“Robaut procured sheets of lithographic transfer paper and encouraged Corot to make sketches of the countryside on them. By rendering his impressions on special paper, Corot’s original drawings could be transferred to a lithographic stone by a professional printer at a later date. Transfer lithography (or autographie in French) was ideally suited to Corot’s disposition: it saved him the difficulty of having to work on a heavy and cumbersome limestone block and it afforded him the freedom to sketch in a free- flowing style with a soft crayon, in the studio or in the open air as he pleased” (AGNSW, op.cit.).
Size: (sheet) 22 x 27.8 cm.
Signed in the plate by the artist at lower left.
State i (of i) lifetime impression.
Melot 1981 C 20 (Michel Melot 1981, "Graphic Art of the Pre-Impressionists”, New York, Harry N. Abrams, p. 261, cat. no. 20); Delteil 20 (Loys Delteil Le peintre-graveur illustré (XIX et XX siècles) Corot. privately printed, 5, Paris, 1910, cat. no. 20).
Condition: excellent impression but in poor condition with stains (mainly on the right side) and with many tears and holes/losses to the sheet (mainly in the sky) that have been restored with watercolour infilling. The sheet is laid on a support of archival (millennium quality) washi paper.
I am selling this exceptionally rare lithograph—only fifty were printed—by one of the most famous artists of the nineteenth century for the total cost of AU$680 (currently US$458.41/EUR414.12/GBP375.98 at the time of this listing) including postage and handling to anywhere in the world (but not, of course, any import duties/taxes imposed by some countries).
If you are interested in purchasing this remarkable lithograph from the suite of twelve prints described by the AGNSW as being “among the most fleeting and atmospheric renditions of landscape ever committed to stone” (op.cit.), please contact me (firstname.lastname@example.org) and I will send you a PayPal invoice to make the payment easy.
(This print is available and has not been sold)
Marcantonio Bellavia (fl.1668–1670)
“Five Children, One of The Playing a Tambourine” (TIB title) (aka “Trois enfants marchant de fil dont l’un joue du tambourin. Deux autres enfans se font remarquer dans le fond à gauche.” [Bartsch title]; “Amoretti”), 1660–1680, plate 32 after Annibale Carracci (1560–1609) (as inscribed on plate, “A.C.IN[vent]”). Originally published by Vincenzo Belli in the early 1700s, this impression was published later in the 1700s in Rome by Venanzio Monaldini (fl.1765–1819) along with 37 other prints by Bellavia in “Different Thoughts etched and carved by Anibale Caracci” (see https://en.wikipedia.org/wiki/Marcantonio_Bellavia)
Note: The British Museum advises: “His plates are all from his own designs, although later publishers added the name of the Carracci to many of them” (https://www.britishmuseum.org/research/search_the_collection_database/term_details.aspx?bioId=132754). Regarding the inscription on this plate, the BN notes that the inscribed attribution to AC is wrong.
Etching on laid paper with wide margins and backed with a support sheet.
Size: (sheet) 30 x 22.8 cm; (plate) 10 x 10 cm.
Inscribed on plate along lower edge: (left) (with incorrect attribution according to the BM) “A.C. IN.”; (right) “XXXII”.
State ii (of ii) with the addition of the plate number replacing the erased letters “MAF” (for “Marcantonio Bellavia Fecit”).
TIB 41(20). 44(18) (Palao Bellini & Mark Carter Leach [eds.] 1983, “The Illustrated Bartsch: Italian Masters of the Seventeenth Century”, vol. 41, New York, Abaris Books, p. 49, cat. no. 44); Bartsch XX.18.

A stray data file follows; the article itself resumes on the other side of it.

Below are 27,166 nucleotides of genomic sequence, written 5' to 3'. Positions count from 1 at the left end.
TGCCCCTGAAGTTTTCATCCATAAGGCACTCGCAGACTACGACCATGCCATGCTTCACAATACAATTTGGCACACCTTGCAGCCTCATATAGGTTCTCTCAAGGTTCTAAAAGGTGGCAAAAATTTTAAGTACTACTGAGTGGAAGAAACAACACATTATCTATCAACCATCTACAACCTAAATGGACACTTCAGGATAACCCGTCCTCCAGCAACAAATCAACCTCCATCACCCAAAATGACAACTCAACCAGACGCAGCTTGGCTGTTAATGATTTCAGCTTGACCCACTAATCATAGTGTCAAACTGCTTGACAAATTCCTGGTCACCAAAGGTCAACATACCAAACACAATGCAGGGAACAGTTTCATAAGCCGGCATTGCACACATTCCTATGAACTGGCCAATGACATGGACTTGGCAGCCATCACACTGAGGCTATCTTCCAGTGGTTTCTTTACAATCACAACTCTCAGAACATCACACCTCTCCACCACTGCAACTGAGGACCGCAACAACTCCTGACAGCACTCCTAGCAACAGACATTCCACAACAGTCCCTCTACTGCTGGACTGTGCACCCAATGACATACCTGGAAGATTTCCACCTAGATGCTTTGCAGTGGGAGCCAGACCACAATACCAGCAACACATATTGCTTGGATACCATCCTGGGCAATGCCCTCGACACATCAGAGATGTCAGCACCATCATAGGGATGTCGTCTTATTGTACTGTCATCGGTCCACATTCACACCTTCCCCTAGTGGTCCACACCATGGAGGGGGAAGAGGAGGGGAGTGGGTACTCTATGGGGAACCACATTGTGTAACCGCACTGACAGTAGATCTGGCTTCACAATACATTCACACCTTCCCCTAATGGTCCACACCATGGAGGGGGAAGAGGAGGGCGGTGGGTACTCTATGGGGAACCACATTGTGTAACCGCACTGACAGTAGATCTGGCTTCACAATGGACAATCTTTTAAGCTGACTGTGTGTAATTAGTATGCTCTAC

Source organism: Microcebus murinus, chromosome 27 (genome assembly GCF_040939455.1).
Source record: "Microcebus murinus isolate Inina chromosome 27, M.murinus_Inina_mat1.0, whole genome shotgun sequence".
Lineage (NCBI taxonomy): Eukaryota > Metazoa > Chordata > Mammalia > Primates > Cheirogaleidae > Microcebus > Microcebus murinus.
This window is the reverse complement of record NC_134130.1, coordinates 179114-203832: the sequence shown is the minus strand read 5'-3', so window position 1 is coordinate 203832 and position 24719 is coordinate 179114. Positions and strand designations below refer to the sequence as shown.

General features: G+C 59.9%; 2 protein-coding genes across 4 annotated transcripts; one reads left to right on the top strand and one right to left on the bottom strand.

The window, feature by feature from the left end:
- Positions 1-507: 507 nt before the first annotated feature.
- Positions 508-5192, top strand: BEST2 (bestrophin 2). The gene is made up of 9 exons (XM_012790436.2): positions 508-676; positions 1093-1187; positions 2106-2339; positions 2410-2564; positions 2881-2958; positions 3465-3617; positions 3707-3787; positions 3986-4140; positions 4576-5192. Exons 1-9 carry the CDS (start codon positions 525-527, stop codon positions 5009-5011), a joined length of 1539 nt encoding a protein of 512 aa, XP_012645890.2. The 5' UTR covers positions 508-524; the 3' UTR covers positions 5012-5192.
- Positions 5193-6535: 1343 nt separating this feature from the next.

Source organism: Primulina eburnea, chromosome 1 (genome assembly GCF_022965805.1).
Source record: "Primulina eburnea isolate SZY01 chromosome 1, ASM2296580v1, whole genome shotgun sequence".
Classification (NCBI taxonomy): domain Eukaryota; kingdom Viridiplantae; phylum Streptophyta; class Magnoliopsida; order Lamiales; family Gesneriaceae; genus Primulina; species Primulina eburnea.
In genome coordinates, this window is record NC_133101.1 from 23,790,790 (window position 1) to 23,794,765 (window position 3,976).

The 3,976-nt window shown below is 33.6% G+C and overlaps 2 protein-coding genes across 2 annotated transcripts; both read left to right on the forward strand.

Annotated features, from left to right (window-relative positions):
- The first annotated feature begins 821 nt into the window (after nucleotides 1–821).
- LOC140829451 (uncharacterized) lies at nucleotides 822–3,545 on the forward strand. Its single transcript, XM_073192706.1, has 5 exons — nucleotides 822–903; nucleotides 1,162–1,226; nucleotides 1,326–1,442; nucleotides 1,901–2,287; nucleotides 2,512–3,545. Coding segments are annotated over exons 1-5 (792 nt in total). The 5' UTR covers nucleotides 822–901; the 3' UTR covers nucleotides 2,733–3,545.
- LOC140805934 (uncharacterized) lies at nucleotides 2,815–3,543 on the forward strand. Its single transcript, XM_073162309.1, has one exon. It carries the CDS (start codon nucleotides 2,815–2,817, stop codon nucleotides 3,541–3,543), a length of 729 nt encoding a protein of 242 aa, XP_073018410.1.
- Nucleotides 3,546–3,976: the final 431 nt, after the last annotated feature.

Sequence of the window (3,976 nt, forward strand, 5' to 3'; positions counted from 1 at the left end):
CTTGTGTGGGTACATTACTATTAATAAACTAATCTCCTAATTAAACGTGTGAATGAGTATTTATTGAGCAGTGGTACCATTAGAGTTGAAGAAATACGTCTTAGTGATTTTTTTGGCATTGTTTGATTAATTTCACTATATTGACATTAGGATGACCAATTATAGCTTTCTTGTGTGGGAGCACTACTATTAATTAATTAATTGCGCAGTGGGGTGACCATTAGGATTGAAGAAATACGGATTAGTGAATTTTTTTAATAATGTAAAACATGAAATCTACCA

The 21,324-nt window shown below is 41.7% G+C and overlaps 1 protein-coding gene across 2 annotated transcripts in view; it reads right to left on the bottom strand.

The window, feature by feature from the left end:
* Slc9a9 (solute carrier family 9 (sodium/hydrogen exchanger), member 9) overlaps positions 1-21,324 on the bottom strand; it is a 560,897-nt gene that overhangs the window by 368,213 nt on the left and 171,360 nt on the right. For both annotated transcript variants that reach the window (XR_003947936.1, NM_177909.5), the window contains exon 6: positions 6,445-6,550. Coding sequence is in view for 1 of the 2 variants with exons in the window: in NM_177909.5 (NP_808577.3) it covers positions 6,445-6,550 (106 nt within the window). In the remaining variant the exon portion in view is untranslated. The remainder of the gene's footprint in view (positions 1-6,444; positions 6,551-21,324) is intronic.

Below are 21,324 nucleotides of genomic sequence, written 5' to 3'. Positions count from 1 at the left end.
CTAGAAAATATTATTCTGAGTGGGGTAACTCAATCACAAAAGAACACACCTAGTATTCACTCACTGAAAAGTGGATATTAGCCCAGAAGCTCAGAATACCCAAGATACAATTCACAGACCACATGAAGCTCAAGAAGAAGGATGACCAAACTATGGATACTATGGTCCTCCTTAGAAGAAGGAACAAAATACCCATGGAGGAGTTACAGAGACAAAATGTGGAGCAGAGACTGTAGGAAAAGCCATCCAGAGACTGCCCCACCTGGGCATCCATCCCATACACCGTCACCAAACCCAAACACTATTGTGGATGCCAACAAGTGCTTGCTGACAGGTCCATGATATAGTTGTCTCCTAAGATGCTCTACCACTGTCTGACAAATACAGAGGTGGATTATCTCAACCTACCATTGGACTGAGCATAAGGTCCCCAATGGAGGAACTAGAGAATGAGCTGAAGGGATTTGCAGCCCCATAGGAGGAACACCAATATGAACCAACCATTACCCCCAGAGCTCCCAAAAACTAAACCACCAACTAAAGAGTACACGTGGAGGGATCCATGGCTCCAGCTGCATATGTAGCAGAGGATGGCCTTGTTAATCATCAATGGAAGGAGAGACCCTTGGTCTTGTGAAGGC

The Museum of Fine Art in Budapest offers a marvellous collection of prints by Marcantonio Bellavia including this print (see http://printsanddrawings.hu/search/prints/8994/).
Condition: excellent impression with wide margins around the plate-mark and laid on a support of archival (millennium quality) washi paper. The sheet is in good condition for its considerable age (i.e. there are no tears, holes, folds, abrasions, significant stains or foxing, but there are handling marks/age toning at the margin edges).
I am selling this small etching featuring a lively and noisy procession of amoretti for the total cost of AU$306 (currently US$205.87/EUR185.71/GBP168.73 at the time of this listing) including postage and handling to anywhere in the world (but not, of course, any import duties/taxes imposed by some countries).
If you are interested in purchasing this visually engaging scene from the late 1600s, please contact me (email@example.com) and I will send you a PayPal invoice to make the payment easy.
Wednesday, 28 August 2019
(Attrib.) Theodor de Bry (aka Theodorus de Bry; Thedoor de Bry; Dirk de Bry; Dietrich de Bry) (1528–1598)
“Falconer on horseback with blank escutcheon” (descriptive title based on the glove the horseman wears), c1592. The engraving has similarities to the prints featured in De Bry’s emblem book, “Emblemata nobilitati et vulgo scitu digna : singulis historijs symbola adscripta & elegantes versus historiam explica[n]tes : accessit galearu[m] expositio, & disceptatio de origine nobilitatis” (1592), but I have looked through the plates in this publication but could not find this engraving (see https://archive.org/details/emblematanobilit00bryt/page/n257).
Engraving on fine laid paper, trimmed unevenly around the platemark and slightly within the platemark at upper edge, backed with a support sheet.
Size: (sheet) 9.3 x 7.2 cm; (image borderline) 9 x 6.9 cm.
Condition: richly inked and well-printed early impression (based on the crisp line showing no sign of wear to the printing plate) in very good condition, trimmed close to the platemark and laid upon an archival support of (millennium quality) washi paper.
I am selling this small jewel of an engraving in museum quality condition for the total cost of AU$314 (currently US$211.83/EUR190.87/GBP173.53 at the time of this listing) including postage and handling to anywhere in the world (but not, of course, any import duties/taxes imposed by some countries).
If you are interested in purchasing this remarkably fine masterpiece of early engraving, please contact me (firstname.lastname@example.org) and I will send you a PayPal invoice to make the payment easy.
This print has been sold